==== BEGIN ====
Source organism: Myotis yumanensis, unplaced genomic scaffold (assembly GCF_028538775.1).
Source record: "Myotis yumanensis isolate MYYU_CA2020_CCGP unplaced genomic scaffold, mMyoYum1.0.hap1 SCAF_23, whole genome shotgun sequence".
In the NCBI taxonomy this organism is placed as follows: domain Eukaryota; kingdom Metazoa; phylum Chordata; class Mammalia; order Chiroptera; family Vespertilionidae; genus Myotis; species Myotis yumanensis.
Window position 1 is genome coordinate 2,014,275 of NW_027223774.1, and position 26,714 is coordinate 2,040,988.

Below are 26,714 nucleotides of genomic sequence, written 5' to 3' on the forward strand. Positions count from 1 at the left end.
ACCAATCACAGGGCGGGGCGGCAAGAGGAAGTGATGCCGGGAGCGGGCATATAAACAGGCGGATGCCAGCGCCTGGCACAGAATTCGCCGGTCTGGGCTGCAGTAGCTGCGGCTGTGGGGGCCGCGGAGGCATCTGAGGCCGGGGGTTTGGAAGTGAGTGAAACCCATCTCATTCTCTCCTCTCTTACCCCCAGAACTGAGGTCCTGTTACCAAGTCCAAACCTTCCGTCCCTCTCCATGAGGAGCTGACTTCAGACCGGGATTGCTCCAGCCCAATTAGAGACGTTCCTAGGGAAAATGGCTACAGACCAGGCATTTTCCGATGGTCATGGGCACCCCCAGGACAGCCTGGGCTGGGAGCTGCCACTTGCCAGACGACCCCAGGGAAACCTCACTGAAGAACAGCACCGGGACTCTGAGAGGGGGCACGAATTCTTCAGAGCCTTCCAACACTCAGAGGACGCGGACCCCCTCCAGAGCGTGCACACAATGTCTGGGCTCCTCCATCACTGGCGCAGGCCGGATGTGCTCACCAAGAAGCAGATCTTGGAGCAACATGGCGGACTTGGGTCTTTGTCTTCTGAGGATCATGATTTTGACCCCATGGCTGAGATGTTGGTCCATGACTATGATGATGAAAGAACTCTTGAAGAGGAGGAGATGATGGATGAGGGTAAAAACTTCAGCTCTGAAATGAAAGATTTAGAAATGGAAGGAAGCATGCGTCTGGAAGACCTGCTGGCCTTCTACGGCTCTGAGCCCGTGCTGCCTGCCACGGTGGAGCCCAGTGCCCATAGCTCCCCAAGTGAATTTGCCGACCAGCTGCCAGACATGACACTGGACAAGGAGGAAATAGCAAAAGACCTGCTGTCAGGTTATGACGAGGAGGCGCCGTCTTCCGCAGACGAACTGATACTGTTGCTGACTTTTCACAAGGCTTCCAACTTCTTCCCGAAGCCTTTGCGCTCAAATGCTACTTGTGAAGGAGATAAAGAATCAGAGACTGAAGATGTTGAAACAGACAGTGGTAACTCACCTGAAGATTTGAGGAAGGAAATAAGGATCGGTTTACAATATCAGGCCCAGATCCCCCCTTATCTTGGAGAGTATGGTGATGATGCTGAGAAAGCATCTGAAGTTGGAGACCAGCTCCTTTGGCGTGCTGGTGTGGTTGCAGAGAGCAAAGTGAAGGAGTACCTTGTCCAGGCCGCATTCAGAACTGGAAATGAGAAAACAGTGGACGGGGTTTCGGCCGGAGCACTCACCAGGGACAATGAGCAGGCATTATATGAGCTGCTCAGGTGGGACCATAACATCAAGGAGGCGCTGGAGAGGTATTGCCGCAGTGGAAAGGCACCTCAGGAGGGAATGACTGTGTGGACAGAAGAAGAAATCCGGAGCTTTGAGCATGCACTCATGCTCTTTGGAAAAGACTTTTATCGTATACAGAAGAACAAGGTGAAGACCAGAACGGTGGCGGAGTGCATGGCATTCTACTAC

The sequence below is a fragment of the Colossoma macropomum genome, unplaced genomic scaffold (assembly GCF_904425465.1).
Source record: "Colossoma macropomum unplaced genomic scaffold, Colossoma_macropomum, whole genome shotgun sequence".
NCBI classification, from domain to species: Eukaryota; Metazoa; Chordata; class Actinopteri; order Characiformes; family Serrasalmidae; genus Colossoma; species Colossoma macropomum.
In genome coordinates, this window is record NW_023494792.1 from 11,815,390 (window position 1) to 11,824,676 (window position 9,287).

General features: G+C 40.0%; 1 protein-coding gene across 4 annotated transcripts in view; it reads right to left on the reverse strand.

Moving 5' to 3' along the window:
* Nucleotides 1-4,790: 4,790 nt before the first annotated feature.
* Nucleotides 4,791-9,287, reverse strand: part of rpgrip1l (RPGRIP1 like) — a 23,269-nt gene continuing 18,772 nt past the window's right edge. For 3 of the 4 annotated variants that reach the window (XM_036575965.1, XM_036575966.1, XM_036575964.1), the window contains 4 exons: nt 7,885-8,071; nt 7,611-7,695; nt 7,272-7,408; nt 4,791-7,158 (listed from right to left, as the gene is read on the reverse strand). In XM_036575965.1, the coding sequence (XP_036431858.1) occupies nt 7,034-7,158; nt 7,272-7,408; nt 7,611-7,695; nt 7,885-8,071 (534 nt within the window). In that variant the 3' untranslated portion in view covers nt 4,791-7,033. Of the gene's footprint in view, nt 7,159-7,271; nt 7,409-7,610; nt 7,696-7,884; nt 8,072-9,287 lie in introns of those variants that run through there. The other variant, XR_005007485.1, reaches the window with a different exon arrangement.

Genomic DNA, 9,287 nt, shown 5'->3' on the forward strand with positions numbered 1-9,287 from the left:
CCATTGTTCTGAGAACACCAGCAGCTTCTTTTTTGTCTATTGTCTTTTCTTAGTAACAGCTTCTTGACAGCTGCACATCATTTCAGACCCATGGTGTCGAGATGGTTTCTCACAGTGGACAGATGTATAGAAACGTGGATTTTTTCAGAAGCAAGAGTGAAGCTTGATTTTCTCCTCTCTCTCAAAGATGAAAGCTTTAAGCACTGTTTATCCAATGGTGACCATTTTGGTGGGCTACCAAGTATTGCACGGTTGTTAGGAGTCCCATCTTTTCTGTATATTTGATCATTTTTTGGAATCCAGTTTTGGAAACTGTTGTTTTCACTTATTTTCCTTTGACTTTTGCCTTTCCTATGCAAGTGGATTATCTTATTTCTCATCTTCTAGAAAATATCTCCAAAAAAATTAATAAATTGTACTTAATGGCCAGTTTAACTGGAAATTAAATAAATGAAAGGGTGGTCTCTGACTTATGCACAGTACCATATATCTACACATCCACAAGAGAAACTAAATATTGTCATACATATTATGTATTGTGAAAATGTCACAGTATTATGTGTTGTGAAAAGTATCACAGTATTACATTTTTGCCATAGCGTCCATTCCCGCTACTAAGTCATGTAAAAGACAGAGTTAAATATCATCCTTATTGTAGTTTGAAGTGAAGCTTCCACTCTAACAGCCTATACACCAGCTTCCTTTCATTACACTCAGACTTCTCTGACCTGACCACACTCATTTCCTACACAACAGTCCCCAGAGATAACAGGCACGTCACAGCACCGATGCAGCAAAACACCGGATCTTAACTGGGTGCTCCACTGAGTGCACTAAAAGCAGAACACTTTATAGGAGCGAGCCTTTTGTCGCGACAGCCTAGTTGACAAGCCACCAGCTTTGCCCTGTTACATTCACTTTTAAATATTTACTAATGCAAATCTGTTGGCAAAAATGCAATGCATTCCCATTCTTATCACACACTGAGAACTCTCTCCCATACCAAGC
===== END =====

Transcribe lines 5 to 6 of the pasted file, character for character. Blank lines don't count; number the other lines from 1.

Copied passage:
Below are 26,714 nucleotides of genomic sequence, written 5' to 3' on the forward strand. Positions count from 1 at the left end.
ACCAATCACAGGGCGGGGCGGCAAGAGGAAGTGATGCCGGGAGCGGGCATATAAACAGGCGGATGCCAGCGCCTGGCACAGAATTCGCCGGTCTGGGCTGCAGTAGCTGCGGCTGTGGGGGCCGCGGAGGCATCTGAGGCCGGGGGTTTGGAAGTGAGTGAAACCCATCTCATTCTCTCCTCTCTTACCCCCAGAACTGAGGTCCTGTTACCAAGTCCAAACCTTCCGTCCCTCTCCATGAGGAGCTGACTTCAGACCGGGATTGCTCCAGCCCAATTAGAGACGTTCCTAGGGAAAATGGCTACAGACCAGGCATTTTCCGATGGTCATGGGCACCCCCAGGACAGCCTGGGCTGGGAGCTGCCACTTGCCAGACGACCCCAGGGAAACCTCACTGAAGAACAGCACCGGGACTCTGAGAGGGGGCACGAATTCTTCAGAGCCTTCCAACACTCAGAGGACGCGGACCCCCTCCAGAGCGTGCACACAATGTCTGGGCTCCTCCATCACTGGCGCAGGCCGGATGTGCTCACCAAGAAGCAGATCTTGGAGCAACATGGCGGACTTGGGTCTTTGTCTTCTGAGGATCATGATTTTGACCCCATGGCTGAGATGTTGGTCCATGACTATGATGATGAAAGAACTCTTGAAGAGGAGGAGATGATGGATGAGGGTAAAAACTTCAGCTCTGAAATGAAAGATTTAGAAATGGAAGGAAGCATGCGTCTGGAAGACCTGCTGGCCTTCTACGGCTCTGAGCCCGTGCTGCCTGCCACGGTGGAGCCCAGTGCCCATAGCTCCCCAAGTGAATTTGCCGACCAGCTGCCAGACATGACACTGGACAAGGAGGAAATAGCAAAAGACCTGCTGTCAGGTTATGACGAGGAGGCGCCGTCTTCCGCAGACGAACTGATACTGTTGCTGACTTTTCACAAGGCTTCCAACTTCTTCCCGAAGCCTTTGCGCTCAAATGCTACTTGTGAAGGAGATAAAGAATCAGAGACTGAAGATGTTGAAACAGACAGTGGTAACTCACCTGAAGATTTGAGGAAGGAAATAAGGATCGGTTTACAATATCAGGCCCAGATCCCCCCTTATCTTGGAGAGTATGGTGATGATGCTGAGAAAGCATCTGAAGTTGGAGACCAGCTCCTTTGGCGTGCTGGTGTGGTTGCAGAGAGCAAAGTGAAGGAGTACCTTGTCCAGGCCGCATTCAGAACTGGAAATGAGAAAACAGTGGACGGGGTTTCGGCCGGAGCACTCACCAGGGACAATGAGCAGGCATTATATGAGCTGCTCAGGTGGGACCATAACATCAAGGAGGCGCTGGAGAGGTATTGCCGCAGTGGAAAGGCACCTCAGGAGGGAATGACTGTGTGGACAGAAGAAGAAATCCGGAGCTTTGAGCATGCACTCATGCTCTTTGGAAAAGACTTTTATCGTATACAGAAGAACAAGGTGAAGACCAGAACGGTGGCGGAGTGCATGGCATTCTACTAC